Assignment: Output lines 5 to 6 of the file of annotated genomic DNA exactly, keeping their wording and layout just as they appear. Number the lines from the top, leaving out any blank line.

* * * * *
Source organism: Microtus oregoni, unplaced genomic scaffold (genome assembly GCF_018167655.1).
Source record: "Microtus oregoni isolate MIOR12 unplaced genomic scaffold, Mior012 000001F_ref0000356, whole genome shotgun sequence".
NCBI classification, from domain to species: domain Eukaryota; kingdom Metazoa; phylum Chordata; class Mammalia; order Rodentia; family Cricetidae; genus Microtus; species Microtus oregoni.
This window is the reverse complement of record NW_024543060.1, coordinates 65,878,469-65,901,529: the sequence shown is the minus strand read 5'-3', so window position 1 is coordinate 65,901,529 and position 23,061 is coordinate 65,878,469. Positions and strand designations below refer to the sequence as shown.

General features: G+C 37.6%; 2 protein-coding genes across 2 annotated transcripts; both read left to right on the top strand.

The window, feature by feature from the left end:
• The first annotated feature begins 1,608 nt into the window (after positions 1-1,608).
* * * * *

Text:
General features: G+C 37.6%; 2 protein-coding genes across 2 annotated transcripts; both read left to right on the top strand.

The window, feature by feature from the left end: